Darkest before the dawn


Is the recent pick-up in several major stock markets more than just another short-lived rally?

The latest headlines are not often the best indicator of the direction of the market, as investors look to the future while economic statistics focus on the rear view mirror. They can tell different stories at the same time.

Dominic Rossi, Fidelity’s Global Chief Investment Officer for Equities, has been bearish on equities for the past 18 months or so, believing correctly that shares were unlikely to go anywhere as long as there were large and unquantifiable obstacles to their progress in the form of the banking, economic and sovereign debt crises.

So I was intrigued when he recently told me that he now sees growing evidence for cautious optimism on the part of equity investors.

The thrust of his argument is that the key risks to equity markets – bank deleveraging, policy inaction and political risk with regard to Europe, and commodity prices – have all now been recognised by investors and so priced into the valuation of markets. It is not that they have disappeared – they haven’t – but their capacity to shock the markets has been dramatically reduced.

As investors have taken on board all the myriad problems facing the global economy they have positioned themselves accordingly.

As any contrarian investor knows, generalised distrust of a market like this is very often the trigger for a rally. Only when you get to this stage have all those wishing to exit the market already done so. When no-one wants to invest in equities any more there are no more sellers to drive prices lower.

Dominic points to a handful of reasons to be positive. He points to interest rates, which have been declining for some time, and more generally to expansionary monetary policies which have pushed the yields on longer-dated bonds to very low levels. This, in turn makes a compelling case for equities because, across the board, they now offer higher dividend yields than their respective bond markets.

Another reason is a technical one: markets have shown signs over the past few months of finding support at key levels. There is an unwillingness to push prices lower. This has reduced volatility.

Finally, and this is the most interesting point I think, the leadership of market rallies has changed. Markets are no longer being led upwards by sectors that traditionally do well when confidence returns – like commodities and banks – but by mainstream sectors like consumer discretionary, pharmaceuticals and technology, relatively dull sectors with steady dividend streams that offer investors a store of value.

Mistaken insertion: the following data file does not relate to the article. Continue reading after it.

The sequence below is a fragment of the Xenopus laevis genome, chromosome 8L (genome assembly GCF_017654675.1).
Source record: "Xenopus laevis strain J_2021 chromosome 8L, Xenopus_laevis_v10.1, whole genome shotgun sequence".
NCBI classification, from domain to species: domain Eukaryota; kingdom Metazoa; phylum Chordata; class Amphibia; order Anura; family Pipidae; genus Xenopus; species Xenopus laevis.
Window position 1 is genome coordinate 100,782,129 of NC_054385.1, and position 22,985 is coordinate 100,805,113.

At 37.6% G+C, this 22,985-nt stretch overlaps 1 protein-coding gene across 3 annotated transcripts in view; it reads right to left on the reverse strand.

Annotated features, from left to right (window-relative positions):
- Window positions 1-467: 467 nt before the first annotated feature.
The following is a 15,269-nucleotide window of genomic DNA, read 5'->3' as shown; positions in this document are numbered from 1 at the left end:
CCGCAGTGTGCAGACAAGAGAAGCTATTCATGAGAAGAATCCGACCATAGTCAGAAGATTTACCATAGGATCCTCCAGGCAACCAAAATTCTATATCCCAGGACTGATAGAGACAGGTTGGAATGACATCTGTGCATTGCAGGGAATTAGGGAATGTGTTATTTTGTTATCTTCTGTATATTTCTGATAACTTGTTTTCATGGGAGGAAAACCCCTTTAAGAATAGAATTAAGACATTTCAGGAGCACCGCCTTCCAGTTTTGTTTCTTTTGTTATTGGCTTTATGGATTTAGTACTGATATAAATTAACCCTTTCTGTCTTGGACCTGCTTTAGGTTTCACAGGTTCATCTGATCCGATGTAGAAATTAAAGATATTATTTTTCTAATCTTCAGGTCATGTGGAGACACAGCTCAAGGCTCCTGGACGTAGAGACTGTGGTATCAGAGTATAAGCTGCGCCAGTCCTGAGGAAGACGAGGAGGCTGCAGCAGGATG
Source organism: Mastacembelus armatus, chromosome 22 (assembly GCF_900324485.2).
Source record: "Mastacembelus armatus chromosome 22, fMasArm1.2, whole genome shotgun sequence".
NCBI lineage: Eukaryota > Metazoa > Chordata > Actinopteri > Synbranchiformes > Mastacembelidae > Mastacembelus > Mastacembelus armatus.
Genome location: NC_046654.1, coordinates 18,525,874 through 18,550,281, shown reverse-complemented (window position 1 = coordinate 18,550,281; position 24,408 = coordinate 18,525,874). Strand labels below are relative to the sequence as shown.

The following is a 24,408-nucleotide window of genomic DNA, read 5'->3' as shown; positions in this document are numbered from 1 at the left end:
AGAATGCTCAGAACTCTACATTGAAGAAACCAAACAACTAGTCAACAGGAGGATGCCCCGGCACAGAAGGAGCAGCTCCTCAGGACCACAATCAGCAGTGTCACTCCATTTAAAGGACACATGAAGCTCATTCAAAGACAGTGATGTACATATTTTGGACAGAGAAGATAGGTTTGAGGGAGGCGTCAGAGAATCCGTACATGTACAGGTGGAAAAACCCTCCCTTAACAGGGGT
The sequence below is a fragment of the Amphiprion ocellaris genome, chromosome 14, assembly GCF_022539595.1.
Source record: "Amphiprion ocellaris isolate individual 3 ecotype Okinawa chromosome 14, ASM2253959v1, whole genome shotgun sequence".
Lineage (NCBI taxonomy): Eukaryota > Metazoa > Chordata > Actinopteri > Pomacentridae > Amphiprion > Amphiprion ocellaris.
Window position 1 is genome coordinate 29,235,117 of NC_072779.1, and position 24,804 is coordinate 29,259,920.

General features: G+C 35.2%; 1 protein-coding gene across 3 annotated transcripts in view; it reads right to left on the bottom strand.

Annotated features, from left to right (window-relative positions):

In other words, investors are buying shares for the right reasons, because they offer income and security rather than the promise of a quick return.

When you look around the world, there is a huge amount of value available in these types of companies.

Does this mean we are out of the woods? Absolutely not.

There are still considerable risks – a slowing economy in China, the yawning budget deficit in America and the ongoing eurozone crisis to name just three very obvious ones.

But importantly the reasons to sell equities have become the conventional wisdom and that is very often a great time to start thinking of reasons to buy them instead. 

This document is issued by FIL Responsible Entity (Australia) Limited ABN 33 148 059 009, AFSL No. 409340 (“Fidelity Australia”).  Fidelity Australia is a member of the FIL Limited group of companies commonly known as Fidelity Worldwide Investment. Prior to making an investment decision, retail investors should seek advice from their financial advisers. Investors should also obtain and consider the Product Disclosure Statements (“PDS”) for any Fidelity fund mentioned in this document. The PDS can be obtained by contacting Fidelity Australia on 1800 119 270 or by downloading from our website at www.fidelity.com.au. This document may include general commentary on market activity, sector trends or other broad-based economic or political conditions that should not be taken as investment advice. Information stated herein about specific securities is subject to change. Any reference to specific securities should not be taken as a recommendation to buy, sell or hold these securities. While the information contained in this document has been prepared with reasonable care, no responsibility or liability is accepted for any errors or omissions or misstatements however caused. This document is intended as general information only. The document may not be reproduced or transmitted without prior written permission of Fidelity Australia. The issuer of Fidelity’s managed investment schemes is FIL Responsible Entity (Australia) Limited ABN 33 148 059 009. Reference to ($) are in Australian dollars unless stated otherwise.  2012 FIL Responsible Entity (Australia) Limited.  Fidelity, Fidelity Worldwide Investment and the Fidelity Worldwide Investment logo and F symbol are trademarks of FIL Limited.

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